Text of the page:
Tackling ‘hidden’ menace of drug-driving

Combatting drug driving has come a step closer with the unveiling of a mobile drug testing device at last week’s Roads Policing Conference.
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Drink driving has become socially unacceptable, with the number of arrests and accidents falling in recent years. But the authorities are increasingly concerned that wider drug use in society as a whole is leading to higher incidences of drug driving. New penalties for drug driving – which includes driving under the influence of legal prescription drugs and over-the-counter remedies – come into force in March.

Going to pot

The latest testing kit, the Securetec DrugWipe 3S (known as ‘Drugwipe’), is the first portable device that can detect the presence of cannabis and cocaine – two of the most common substances used by drug drivers. It works by analysing a small quantity of saliva and results are indicated by the appearance of lines on the device – much like a pregnancy test. The device will cut down the time it takes to identify whether drivers are under the influence. If the test reads positive, the police will take the individual to the police station for a blood sample, which will be used in any subsequent prosecution.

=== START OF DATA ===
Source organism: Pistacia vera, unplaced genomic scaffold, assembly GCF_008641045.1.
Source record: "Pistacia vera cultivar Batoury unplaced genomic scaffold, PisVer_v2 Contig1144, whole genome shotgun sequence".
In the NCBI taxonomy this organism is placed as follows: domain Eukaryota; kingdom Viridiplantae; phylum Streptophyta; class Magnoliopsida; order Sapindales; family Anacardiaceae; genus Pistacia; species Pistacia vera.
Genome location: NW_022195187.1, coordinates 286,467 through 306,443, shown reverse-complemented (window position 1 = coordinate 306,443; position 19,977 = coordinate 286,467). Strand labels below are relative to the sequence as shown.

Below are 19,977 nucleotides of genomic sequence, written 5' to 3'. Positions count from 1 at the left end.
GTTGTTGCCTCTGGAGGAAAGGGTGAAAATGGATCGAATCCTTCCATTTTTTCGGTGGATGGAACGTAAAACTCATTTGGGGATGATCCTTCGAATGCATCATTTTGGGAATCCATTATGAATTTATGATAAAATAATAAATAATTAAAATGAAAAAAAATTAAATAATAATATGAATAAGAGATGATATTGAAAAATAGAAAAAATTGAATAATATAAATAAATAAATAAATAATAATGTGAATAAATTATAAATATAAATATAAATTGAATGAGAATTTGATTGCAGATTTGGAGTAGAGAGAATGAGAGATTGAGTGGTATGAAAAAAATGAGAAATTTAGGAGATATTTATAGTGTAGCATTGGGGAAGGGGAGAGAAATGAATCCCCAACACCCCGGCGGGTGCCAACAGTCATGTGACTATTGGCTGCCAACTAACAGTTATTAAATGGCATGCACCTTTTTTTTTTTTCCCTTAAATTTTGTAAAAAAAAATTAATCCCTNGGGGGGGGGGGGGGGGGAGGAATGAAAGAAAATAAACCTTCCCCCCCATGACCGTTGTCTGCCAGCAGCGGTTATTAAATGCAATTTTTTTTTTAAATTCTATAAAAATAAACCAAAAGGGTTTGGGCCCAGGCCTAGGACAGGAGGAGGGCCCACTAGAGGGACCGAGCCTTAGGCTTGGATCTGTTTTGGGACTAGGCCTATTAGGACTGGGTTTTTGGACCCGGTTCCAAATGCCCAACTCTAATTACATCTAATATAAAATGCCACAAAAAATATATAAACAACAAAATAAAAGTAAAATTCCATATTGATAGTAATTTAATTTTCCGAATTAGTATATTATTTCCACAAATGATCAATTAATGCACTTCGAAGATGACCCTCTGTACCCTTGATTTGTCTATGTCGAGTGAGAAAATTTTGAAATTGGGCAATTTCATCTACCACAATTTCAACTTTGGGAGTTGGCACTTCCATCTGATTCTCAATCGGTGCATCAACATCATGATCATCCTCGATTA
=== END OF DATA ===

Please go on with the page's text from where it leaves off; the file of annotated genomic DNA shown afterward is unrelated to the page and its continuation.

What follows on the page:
Penalty decision

The drug driving penalty regime coming into force in March allows for 12 months’ disqualification, a fine of up to £5,000 and up to six months in prison, or both. It also sets limits for eight illegal drugs at very low levels to tackle illegal drug use and driving, and is the biggest shake-up of drug driving laws for 85 years. Taking advice from doctors and medical professionals, the government decided not to enforce a zero tolerance policy in case of accidental exposure to drugs, for example inhaling cannabis in an open space or having traces still present in the system despite the side effects wearing off.

Acid test

The new limits include 10 micrograms of cocaine, two micrograms of cannabis and one microgram of LSD per litre of blood.
driver pulled over by police
For prescription drugs, limits include 80 micrograms of morphine, 500 micrograms of methadone and 550 micrograms of diazepam per litre. In July last year, the government issued guidelines to healthcare professionals on how clinical advice should be given to patients on prescribed medication where side effects can impair driving.

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